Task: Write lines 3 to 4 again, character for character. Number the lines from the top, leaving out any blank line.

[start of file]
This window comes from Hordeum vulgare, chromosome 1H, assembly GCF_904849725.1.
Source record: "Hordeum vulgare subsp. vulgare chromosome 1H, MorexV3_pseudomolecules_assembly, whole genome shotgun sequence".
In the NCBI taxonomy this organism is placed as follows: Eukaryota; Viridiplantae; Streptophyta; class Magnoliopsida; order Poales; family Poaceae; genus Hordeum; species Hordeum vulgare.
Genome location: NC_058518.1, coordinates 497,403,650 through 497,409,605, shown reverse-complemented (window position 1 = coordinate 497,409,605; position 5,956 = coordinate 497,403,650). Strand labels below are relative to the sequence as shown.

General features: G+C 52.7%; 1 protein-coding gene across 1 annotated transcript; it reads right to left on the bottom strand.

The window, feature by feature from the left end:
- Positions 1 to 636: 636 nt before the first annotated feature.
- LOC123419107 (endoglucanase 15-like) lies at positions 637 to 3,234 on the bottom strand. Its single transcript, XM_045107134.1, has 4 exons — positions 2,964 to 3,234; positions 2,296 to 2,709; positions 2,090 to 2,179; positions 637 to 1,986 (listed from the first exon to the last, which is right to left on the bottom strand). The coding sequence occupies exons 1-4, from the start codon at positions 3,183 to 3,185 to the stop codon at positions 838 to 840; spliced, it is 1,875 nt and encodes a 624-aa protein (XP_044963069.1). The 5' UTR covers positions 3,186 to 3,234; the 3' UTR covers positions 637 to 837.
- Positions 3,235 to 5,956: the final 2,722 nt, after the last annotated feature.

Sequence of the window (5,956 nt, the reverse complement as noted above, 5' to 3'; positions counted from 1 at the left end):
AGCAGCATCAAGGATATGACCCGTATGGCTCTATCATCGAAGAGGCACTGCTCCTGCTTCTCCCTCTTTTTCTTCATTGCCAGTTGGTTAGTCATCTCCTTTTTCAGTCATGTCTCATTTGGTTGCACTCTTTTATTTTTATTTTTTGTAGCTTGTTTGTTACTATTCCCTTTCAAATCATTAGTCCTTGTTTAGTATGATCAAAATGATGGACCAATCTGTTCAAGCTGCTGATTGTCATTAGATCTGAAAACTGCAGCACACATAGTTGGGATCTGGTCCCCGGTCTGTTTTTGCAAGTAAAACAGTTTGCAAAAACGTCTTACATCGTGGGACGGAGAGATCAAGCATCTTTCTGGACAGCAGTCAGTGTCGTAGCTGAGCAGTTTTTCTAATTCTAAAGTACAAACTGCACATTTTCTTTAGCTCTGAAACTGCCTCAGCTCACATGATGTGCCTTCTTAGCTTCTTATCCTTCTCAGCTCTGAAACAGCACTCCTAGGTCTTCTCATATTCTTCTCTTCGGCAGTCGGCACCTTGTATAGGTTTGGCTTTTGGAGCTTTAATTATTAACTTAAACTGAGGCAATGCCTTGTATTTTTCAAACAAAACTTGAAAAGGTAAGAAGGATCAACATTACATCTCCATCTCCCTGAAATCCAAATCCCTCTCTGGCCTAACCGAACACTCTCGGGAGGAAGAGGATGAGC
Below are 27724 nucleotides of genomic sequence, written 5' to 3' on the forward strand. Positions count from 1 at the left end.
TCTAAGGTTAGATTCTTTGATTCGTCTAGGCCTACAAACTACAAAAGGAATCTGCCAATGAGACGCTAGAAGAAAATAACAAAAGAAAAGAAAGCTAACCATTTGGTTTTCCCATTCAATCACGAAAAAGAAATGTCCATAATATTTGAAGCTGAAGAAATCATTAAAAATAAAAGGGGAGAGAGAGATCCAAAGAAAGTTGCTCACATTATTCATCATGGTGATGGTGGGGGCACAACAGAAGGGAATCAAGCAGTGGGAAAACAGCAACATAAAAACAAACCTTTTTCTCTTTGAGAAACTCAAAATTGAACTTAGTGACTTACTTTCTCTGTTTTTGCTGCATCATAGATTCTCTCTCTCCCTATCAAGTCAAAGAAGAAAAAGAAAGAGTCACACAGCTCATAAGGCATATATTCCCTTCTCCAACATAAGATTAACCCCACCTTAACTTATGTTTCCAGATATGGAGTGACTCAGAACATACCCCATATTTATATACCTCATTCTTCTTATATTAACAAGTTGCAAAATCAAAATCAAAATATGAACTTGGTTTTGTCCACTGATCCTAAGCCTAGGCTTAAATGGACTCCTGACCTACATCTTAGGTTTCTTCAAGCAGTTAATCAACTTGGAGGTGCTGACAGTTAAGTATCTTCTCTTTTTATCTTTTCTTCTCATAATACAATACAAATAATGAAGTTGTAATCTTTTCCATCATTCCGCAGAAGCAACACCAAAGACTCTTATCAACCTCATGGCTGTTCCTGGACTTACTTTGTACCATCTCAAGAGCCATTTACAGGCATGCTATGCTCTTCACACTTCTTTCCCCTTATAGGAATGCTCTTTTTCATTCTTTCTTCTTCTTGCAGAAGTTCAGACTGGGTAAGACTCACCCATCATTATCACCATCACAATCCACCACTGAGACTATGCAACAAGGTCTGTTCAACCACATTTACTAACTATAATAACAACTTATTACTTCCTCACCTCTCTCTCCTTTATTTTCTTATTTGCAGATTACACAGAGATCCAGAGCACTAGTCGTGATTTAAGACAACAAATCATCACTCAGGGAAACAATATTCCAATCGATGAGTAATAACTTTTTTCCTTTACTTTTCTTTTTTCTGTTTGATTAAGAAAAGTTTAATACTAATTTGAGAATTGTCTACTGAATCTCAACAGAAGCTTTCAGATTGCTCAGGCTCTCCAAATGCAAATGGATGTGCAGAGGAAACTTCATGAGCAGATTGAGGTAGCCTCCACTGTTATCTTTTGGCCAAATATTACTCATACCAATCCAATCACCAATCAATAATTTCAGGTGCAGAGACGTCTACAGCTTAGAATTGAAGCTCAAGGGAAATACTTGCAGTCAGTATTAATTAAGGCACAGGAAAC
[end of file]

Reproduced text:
In the NCBI taxonomy this organism is placed as follows: Eukaryota; Viridiplantae; Streptophyta; class Magnoliopsida; order Poales; family Poaceae; genus Hordeum; species Hordeum vulgare.
Genome location: NC_058518.1, coordinates 497,403,650 through 497,409,605, shown reverse-complemented (window position 1 = coordinate 497,409,605; position 5,956 = coordinate 497,403,650). Strand labels below are relative to the sequence as shown.